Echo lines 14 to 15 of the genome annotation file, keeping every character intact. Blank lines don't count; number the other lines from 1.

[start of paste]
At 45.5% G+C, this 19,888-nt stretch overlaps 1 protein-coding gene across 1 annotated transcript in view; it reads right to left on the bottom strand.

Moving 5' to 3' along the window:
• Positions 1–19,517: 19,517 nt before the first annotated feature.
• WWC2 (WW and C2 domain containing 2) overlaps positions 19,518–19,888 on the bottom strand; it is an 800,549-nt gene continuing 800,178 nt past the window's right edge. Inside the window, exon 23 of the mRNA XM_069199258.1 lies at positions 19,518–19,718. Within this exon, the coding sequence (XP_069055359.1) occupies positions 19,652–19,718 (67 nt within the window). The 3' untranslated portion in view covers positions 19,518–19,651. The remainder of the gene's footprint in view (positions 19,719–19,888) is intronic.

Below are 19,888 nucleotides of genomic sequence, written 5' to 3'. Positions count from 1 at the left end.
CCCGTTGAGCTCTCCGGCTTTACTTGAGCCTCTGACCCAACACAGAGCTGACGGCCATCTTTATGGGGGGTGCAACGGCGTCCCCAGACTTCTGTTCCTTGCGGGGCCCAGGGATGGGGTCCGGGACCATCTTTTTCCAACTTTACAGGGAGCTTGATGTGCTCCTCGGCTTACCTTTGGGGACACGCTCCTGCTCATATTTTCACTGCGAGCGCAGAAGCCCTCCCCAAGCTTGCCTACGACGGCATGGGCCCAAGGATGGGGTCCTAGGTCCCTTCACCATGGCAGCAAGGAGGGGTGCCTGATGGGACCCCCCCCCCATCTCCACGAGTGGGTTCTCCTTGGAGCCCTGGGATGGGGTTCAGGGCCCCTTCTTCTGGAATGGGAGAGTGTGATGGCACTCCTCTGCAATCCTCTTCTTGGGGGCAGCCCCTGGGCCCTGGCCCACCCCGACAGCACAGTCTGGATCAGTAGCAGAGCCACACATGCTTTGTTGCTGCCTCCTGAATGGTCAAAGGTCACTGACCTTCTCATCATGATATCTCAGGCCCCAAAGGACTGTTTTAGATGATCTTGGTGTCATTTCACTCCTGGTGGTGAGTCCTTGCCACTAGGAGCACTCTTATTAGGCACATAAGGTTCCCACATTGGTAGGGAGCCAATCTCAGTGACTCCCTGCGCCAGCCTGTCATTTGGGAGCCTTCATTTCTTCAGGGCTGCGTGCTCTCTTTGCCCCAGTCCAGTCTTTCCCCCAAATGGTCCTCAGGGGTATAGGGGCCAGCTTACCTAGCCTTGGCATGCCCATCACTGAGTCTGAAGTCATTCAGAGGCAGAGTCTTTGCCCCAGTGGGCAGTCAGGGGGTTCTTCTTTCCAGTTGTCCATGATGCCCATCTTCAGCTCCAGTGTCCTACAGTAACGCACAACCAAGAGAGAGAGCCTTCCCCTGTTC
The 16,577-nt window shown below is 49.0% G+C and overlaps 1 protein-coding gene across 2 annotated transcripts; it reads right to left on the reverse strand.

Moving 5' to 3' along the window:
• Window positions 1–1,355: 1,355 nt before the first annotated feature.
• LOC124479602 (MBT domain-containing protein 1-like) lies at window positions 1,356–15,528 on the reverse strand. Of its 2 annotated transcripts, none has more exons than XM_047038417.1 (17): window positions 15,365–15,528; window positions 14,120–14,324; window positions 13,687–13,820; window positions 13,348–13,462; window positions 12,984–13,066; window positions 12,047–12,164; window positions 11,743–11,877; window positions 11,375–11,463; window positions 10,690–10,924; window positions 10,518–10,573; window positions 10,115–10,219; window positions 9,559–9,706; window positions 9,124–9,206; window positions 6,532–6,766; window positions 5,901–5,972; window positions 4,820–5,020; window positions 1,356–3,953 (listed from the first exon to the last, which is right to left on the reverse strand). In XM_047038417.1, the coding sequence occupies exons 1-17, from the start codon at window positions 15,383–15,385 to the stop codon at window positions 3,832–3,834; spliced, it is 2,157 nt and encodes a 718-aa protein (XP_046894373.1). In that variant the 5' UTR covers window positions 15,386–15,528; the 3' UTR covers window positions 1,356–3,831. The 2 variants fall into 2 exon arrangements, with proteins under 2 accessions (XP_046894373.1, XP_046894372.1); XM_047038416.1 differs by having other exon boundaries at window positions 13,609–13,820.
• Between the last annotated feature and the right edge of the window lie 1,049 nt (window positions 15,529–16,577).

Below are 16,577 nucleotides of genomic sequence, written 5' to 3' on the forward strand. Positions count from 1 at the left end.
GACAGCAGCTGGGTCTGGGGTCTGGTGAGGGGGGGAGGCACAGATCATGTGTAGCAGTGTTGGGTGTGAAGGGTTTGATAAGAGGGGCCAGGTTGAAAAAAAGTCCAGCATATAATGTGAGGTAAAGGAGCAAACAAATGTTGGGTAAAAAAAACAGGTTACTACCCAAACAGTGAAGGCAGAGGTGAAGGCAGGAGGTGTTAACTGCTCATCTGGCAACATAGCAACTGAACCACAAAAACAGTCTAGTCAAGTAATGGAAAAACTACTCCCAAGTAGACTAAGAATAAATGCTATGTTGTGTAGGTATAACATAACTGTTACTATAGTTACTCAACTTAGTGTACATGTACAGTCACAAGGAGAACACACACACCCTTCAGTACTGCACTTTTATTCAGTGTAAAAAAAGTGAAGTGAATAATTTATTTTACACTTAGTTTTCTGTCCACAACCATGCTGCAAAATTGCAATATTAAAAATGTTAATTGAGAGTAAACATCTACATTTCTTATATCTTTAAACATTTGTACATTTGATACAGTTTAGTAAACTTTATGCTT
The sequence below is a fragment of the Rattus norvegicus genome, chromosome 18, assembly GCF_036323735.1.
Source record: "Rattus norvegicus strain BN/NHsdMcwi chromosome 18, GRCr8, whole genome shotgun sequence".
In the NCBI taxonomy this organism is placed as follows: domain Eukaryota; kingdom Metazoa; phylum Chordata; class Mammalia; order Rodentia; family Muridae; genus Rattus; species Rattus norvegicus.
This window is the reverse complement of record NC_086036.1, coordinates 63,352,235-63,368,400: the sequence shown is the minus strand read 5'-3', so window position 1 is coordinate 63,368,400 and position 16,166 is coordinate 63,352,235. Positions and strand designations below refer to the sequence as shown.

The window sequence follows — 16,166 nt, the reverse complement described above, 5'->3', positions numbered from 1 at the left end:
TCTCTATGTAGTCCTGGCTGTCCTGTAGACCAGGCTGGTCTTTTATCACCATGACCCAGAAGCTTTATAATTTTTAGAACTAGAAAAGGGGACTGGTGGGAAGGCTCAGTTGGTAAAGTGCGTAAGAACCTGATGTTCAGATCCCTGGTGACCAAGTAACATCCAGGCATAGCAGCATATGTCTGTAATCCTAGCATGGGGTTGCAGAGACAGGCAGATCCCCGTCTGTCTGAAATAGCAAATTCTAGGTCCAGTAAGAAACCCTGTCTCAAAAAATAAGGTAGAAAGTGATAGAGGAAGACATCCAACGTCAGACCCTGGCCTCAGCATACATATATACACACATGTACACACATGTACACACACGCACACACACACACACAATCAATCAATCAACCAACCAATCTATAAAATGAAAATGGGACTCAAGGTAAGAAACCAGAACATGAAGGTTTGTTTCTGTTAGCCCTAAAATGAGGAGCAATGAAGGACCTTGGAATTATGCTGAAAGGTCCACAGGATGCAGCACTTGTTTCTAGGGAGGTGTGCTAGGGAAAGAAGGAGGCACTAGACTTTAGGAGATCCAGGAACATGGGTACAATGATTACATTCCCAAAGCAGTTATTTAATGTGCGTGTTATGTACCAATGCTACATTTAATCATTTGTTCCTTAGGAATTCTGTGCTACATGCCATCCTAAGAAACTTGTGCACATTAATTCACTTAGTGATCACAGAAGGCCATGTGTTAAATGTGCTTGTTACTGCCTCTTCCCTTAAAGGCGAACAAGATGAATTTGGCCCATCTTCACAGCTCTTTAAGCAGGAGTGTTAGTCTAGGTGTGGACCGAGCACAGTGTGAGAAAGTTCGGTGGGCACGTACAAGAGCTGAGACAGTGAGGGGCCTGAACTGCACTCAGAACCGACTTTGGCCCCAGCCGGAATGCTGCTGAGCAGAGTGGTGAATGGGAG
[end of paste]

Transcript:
The sequence below is a fragment of the Rattus norvegicus genome, chromosome 18, assembly GCF_036323735.1.
Source record: "Rattus norvegicus strain BN/NHsdMcwi chromosome 18, GRCr8, whole genome shotgun sequence".